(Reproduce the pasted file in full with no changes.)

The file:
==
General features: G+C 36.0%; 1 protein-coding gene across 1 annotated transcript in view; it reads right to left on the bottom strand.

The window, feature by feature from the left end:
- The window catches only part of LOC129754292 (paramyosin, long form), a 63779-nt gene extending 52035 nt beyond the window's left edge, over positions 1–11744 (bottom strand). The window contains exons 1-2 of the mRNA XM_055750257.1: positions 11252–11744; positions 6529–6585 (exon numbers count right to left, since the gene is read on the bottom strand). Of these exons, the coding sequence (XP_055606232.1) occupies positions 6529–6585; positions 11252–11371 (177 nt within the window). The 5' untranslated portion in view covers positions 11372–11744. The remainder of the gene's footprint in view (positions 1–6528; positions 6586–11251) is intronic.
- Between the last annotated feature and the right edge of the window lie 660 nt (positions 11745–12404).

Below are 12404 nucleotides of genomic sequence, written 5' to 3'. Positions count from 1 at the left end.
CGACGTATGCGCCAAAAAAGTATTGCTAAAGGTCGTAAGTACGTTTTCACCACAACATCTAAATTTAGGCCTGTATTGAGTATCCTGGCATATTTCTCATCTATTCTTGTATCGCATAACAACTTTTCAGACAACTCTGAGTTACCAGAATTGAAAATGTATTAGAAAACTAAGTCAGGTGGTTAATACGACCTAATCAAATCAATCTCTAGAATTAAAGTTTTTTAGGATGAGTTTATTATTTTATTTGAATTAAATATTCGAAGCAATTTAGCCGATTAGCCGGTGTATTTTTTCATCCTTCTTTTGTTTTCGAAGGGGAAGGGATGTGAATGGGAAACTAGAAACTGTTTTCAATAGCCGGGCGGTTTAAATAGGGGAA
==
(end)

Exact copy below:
General features: G+C 36.0%; 1 protein-coding gene across 1 annotated transcript in view; it reads right to left on the bottom strand.

The window, feature by feature from the left end:
- The window catches only part of LOC129754292 (paramyosin, long form), a 63779-nt gene extending 52035 nt beyond the window's left edge, over positions 1–11744 (bottom strand). The window contains exons 1-2 of the mRNA XM_055750257.1: positions 11252–11744; positions 6529–6585 (exon numbers count right to left, since the gene is read on the bottom strand). Of these exons, the coding sequence (XP_055606232.1) occupies positions 6529–6585; positions 11252–11371 (177 nt within the window). The 5' untranslated portion in view covers positions 11372–11744. The remainder of the gene's footprint in view (positions 1–6528; positions 6586–11251) is intronic.
- Between the last annotated feature and the right edge of the window lie 660 nt (positions 11745–12404).

Below are 12404 nucleotides of genomic sequence, written 5' to 3'. Positions count from 1 at the left end.
CGACGTATGCGCCAAAAAAGTATTGCTAAAGGTCGTAAGTACGTTTTCACCACAACATCTAAATTTAGGCCTGTATTGAGTATCCTGGCATATTTCTCATCTATTCTTGTATCGCATAACAACTTTTCAGACAACTCTGAGTTACCAGAATTGAAAATGTATTAGAAAACTAAGTCAGGTGGTTAATACGACCTAATCAAATCAATCTCTAGAATTAAAGTTTTTTAGGATGAGTTTATTATTTTATTTGAATTAAATATTCGAAGCAATTTAGCCGATTAGCCGGTGTATTTTTTCATCCTTCTTTTGTTTTCGAAGGGGAAGGGATGTGAATGGGAAACTAGAAACTGTTTTCAATAGCCGGGCGGTTTAAATAGGGGAA